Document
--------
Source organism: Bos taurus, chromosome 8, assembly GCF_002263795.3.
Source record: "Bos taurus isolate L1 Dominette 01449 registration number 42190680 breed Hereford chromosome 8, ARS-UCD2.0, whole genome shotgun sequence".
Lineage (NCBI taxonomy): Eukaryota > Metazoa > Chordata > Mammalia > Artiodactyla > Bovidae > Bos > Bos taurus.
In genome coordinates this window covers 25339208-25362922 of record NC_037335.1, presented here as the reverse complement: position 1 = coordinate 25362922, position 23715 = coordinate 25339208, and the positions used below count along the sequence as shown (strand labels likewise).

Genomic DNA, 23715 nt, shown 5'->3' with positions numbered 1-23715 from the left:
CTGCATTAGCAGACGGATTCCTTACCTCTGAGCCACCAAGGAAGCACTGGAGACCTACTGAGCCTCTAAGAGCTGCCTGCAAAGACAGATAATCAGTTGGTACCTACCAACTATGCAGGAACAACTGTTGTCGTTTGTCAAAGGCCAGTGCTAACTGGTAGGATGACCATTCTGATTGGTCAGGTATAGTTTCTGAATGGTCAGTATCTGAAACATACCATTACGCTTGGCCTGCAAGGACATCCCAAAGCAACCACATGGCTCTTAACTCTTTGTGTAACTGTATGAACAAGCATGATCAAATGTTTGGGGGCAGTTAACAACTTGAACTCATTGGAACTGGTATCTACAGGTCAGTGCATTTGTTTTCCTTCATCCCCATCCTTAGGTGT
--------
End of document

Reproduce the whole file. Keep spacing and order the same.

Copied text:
Source organism: Bos taurus, chromosome 8, assembly GCF_002263795.3.
Source record: "Bos taurus isolate L1 Dominette 01449 registration number 42190680 breed Hereford chromosome 8, ARS-UCD2.0, whole genome shotgun sequence".
Lineage (NCBI taxonomy): Eukaryota > Metazoa > Chordata > Mammalia > Artiodactyla > Bovidae > Bos > Bos taurus.
In genome coordinates this window covers 25339208-25362922 of record NC_037335.1, presented here as the reverse complement: position 1 = coordinate 25362922, position 23715 = coordinate 25339208, and the positions used below count along the sequence as shown (strand labels likewise).

Genomic DNA, 23715 nt, shown 5'->3' with positions numbered 1-23715 from the left:
CTGCATTAGCAGACGGATTCCTTACCTCTGAGCCACCAAGGAAGCACTGGAGACCTACTGAGCCTCTAAGAGCTGCCTGCAAAGACAGATAATCAGTTGGTACCTACCAACTATGCAGGAACAACTGTTGTCGTTTGTCAAAGGCCAGTGCTAACTGGTAGGATGACCATTCTGATTGGTCAGGTATAGTTTCTGAATGGTCAGTATCTGAAACATACCATTACGCTTGGCCTGCAAGGACATCCCAAAGCAACCACATGGCTCTTAACTCTTTGTGTAACTGTATGAACAAGCATGATCAAATGTTTGGGGGCAGTTAACAACTTGAACTCATTGGAACTGGTATCTACAGGTCAGTGCATTTGTTTTCCTTCATCCCCATCCTTAGGTGT